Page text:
I’m 19, USA. The only time I write by hand is when i’m filling stuff out on a test :stuck_out_tongue:

For everything else including: grocery lists, short messages, etc, I use my phone or PC.

I do believe that writing is useless (assuming you have quick access to a computer and internet), or at least not as useful as just typing things out.

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I love being able to read/write in cursive, but it is pretty much dead. Where I’m from it’s only used for the purposes of signatures, which are more of a formality than anything else at this point.

Edit: I lied. I think some of my family members, who are all over 50 years old, will write seasonal greeting cards in cursive…

However, being able to write by hand is far from useless. We still haven’t replaced hardcopy forms and documents, especially in the case of individual transactions. On the basis of daily activities most people can go without writing altogether, but even as a tech orientated person I find written notes to be situationally faster than electronic means. I always keep memo pads and notebooks nearby because of this.

I don’t think society has reached a point where we can establish a blanket ruling on the usefulness of writing. Maybe in a few years, but that’s more than enough time for me to justify kanji writing practice ignoring all of the other benefits.

(And seriously, what are you people doing that keeps from you getting exposed to handwritten kanji, calligraphy, or stylized fonts? Talk about missing out on culture.)


Yeah, I am starting to think it might be a generational thing.

I regularly take notes for work in handwriting, and I am a programmer. I also write some notes for Japanese study by hand. I write notes to my husband by hand, and same with grocery lists. I have written out postcards and even sent one handwritten letter (ok, that one is unusual, I admit) in the last year! I do write notes on my phone occasionally but sometimes I just prefer to have the paper out in front of me because it’s much faster and more convenient than whipping out the phone and unlocking it every time I have to reference it. Maybe other people don’t have passcode and/or pattern unlock on their phone? idk. This actually happened just the other day at Ikea when I’d taken down some measurements on my phone and had to keep opening up the phone to look at them.

Also, do none of you give people cards for their birthdays, babies, weddings, etc? Or are you the kind of person that doesn’t write a message? That one just seems odd to me :slight_smile:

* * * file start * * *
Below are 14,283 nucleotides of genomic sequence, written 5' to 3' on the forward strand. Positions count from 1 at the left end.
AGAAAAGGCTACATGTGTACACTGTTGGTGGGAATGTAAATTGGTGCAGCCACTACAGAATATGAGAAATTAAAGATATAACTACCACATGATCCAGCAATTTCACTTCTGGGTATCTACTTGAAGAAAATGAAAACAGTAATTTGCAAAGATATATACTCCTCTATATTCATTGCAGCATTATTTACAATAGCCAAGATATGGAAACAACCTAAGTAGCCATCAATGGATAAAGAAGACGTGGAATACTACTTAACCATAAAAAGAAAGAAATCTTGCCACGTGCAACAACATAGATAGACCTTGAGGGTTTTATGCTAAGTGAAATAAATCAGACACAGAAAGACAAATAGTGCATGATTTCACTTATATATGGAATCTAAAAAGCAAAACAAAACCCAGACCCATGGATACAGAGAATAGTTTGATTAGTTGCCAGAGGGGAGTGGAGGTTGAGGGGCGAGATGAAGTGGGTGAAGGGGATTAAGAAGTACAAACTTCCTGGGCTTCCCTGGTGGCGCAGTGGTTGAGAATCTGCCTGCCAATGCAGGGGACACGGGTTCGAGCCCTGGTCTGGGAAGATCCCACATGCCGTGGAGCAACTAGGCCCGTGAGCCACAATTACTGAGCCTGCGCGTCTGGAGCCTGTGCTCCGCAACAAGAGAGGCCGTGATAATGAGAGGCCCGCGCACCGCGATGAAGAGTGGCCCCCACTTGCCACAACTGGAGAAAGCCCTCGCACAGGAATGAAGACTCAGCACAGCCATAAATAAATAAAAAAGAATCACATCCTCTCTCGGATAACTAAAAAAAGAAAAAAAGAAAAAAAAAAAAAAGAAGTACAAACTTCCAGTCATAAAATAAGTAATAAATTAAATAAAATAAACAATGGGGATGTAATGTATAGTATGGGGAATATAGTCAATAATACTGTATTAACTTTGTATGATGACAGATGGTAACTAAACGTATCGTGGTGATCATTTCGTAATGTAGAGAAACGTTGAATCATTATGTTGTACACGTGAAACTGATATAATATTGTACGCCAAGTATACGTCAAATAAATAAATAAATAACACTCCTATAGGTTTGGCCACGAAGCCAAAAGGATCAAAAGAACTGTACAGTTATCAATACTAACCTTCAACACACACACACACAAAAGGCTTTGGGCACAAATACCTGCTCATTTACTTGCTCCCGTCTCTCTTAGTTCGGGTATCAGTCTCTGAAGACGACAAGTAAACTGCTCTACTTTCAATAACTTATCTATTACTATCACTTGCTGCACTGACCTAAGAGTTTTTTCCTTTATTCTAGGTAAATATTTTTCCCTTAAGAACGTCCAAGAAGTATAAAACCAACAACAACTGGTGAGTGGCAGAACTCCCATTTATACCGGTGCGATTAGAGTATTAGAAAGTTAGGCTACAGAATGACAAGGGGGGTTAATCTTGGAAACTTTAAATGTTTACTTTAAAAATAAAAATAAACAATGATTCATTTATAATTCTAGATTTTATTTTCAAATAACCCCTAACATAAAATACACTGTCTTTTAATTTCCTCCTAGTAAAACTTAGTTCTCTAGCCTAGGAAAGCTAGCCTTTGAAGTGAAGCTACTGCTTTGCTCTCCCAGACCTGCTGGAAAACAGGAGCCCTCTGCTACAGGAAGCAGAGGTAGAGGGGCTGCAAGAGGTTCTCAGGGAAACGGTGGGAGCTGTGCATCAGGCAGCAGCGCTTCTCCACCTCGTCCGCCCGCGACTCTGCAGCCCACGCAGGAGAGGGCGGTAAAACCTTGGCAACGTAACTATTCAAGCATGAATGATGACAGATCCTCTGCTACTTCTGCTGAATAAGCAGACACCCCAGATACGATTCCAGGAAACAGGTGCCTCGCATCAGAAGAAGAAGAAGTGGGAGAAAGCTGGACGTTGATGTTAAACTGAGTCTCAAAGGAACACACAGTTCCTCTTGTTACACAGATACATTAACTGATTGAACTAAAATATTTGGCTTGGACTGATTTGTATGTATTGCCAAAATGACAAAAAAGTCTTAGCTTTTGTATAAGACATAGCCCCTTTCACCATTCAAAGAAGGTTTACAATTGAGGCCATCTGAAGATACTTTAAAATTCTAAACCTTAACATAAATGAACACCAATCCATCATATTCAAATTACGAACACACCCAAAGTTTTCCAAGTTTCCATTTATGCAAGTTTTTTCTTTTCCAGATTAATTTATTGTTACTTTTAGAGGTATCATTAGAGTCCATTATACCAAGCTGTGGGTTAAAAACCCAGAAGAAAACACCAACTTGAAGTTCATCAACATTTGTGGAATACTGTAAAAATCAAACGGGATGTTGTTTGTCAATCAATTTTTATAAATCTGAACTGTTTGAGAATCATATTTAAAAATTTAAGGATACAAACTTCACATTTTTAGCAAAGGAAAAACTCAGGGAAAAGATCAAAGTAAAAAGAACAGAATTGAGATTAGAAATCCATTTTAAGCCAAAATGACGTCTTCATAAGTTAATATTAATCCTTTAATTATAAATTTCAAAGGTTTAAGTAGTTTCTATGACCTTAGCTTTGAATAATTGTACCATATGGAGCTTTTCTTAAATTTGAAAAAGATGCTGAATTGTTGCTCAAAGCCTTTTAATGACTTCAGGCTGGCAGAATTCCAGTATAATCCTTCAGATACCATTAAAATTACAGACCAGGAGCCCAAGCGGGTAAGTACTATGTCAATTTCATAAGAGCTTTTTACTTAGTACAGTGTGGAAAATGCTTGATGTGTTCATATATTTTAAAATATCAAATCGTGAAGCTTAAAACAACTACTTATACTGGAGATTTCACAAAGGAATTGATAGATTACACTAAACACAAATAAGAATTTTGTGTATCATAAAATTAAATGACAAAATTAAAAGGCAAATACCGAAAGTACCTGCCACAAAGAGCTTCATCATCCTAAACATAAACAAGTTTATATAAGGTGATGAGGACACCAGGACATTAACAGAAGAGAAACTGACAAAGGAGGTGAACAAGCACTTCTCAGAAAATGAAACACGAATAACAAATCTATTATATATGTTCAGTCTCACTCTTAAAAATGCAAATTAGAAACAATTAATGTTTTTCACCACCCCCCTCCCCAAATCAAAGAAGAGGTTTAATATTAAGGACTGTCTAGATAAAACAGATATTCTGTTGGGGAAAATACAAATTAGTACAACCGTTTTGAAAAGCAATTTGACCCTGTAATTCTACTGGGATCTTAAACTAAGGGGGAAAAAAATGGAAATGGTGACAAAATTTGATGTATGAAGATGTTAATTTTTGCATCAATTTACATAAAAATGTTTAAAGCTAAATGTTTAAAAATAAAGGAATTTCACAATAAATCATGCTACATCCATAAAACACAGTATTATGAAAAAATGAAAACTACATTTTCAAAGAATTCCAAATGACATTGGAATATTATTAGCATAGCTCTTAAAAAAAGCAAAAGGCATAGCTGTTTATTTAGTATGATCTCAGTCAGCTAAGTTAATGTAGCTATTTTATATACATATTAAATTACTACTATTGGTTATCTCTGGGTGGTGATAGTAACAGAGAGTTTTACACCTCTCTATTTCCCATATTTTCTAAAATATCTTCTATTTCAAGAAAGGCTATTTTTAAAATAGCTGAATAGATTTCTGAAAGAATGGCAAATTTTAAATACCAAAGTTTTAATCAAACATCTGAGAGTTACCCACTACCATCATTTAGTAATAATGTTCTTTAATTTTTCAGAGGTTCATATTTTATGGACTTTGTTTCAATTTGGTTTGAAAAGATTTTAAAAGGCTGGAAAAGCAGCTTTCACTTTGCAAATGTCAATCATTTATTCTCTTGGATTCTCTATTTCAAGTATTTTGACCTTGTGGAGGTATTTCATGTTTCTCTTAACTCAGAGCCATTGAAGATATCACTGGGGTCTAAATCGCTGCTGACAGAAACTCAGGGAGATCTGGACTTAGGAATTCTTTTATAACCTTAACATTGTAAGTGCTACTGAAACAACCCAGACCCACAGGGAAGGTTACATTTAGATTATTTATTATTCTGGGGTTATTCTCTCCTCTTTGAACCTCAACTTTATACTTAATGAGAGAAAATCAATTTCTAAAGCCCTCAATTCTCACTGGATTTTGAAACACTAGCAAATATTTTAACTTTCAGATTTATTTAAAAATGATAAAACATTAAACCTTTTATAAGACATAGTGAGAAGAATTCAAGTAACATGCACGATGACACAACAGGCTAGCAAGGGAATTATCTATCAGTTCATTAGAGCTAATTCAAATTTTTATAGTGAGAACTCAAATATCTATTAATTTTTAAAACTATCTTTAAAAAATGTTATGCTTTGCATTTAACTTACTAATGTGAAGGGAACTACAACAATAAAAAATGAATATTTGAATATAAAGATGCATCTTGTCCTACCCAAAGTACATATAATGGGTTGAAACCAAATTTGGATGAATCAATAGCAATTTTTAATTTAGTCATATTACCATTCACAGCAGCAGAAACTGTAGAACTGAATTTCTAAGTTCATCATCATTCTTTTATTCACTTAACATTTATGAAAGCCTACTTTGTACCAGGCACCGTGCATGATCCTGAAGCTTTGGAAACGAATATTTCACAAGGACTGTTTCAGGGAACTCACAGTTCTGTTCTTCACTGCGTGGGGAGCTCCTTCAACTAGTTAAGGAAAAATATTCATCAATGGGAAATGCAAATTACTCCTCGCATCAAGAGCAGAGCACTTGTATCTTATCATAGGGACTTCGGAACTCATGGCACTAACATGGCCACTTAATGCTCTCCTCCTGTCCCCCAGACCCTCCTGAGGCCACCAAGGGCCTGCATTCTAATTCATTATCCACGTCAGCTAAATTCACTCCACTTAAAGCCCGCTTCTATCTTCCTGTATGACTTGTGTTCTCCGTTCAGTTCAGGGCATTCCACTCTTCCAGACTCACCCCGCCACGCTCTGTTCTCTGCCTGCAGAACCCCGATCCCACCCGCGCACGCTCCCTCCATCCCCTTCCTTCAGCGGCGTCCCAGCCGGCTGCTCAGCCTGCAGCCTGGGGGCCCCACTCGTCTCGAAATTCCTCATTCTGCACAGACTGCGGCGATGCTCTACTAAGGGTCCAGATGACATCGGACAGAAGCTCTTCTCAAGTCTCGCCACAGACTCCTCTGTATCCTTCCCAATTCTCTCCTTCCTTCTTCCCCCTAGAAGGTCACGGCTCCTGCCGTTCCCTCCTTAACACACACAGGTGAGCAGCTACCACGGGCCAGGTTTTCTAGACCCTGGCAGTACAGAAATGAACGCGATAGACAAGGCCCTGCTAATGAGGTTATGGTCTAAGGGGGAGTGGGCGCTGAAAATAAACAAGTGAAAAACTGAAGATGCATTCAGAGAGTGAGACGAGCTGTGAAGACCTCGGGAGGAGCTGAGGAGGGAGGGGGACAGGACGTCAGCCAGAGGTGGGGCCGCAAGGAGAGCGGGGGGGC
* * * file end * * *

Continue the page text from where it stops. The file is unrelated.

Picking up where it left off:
Depends on your abilities, I’d say. If you are naturally very good at recognition, there’s probably no need. As embarrassing as it is, I can’t even write most kana.

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BTW, I have found that, Kanji writing not only help differentiate similar Kanji, but it also help cement both Kun and On reading at the same time… (and probably also Nanori, if you know an associated name.)

This is about the catch-up writing. I have just finished writing Kanji up to Level 60 a few days ago.

If you write a newly introduced Kanji in new lessons, it won’t help as much.

And, thanks to Iverson method, I can remember 35-40 Kanji per day… both stroke orders and components.


I am 19 and from Canada and I regularly write things out. I need my pen and paper often to work out a math problem, do notes, drawing, lists, help me plan things out and other things. Almost all of my other friends also use pen and paper more than the computer. I find that just typing really limits what you can do and even efficiency. I tried to do everything on my phone/computer once and I was lagging far behind those that were just writing it by hand due to computer lag, opening the right application, spell check, lack of short hand etc.


Somewhere in the forums someone stated they write out every kanji several times each time it appears in their reviews. I tried this out and found that my recognition improved a lot and I can recall the meaning and reading much faster (so thanks for the tip!).

Overall, I’m in my twenties and do a lot of handwriting on a regular basis just like a lot of my friends. I can’t really imagine just typing everything out though I definitely see how convenient it is with Japanese and also type a lot of my study notes to make it faster.

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I try to write regularly because I found that it helps me remember the kanji and vocab more deeply.

In my opinion writing is helpful for recognition but it’s mostly a production skill so I train my writing while doing Kaniwani sessions. That way I train the English to Japanese part of learning Japanese while writing stuff.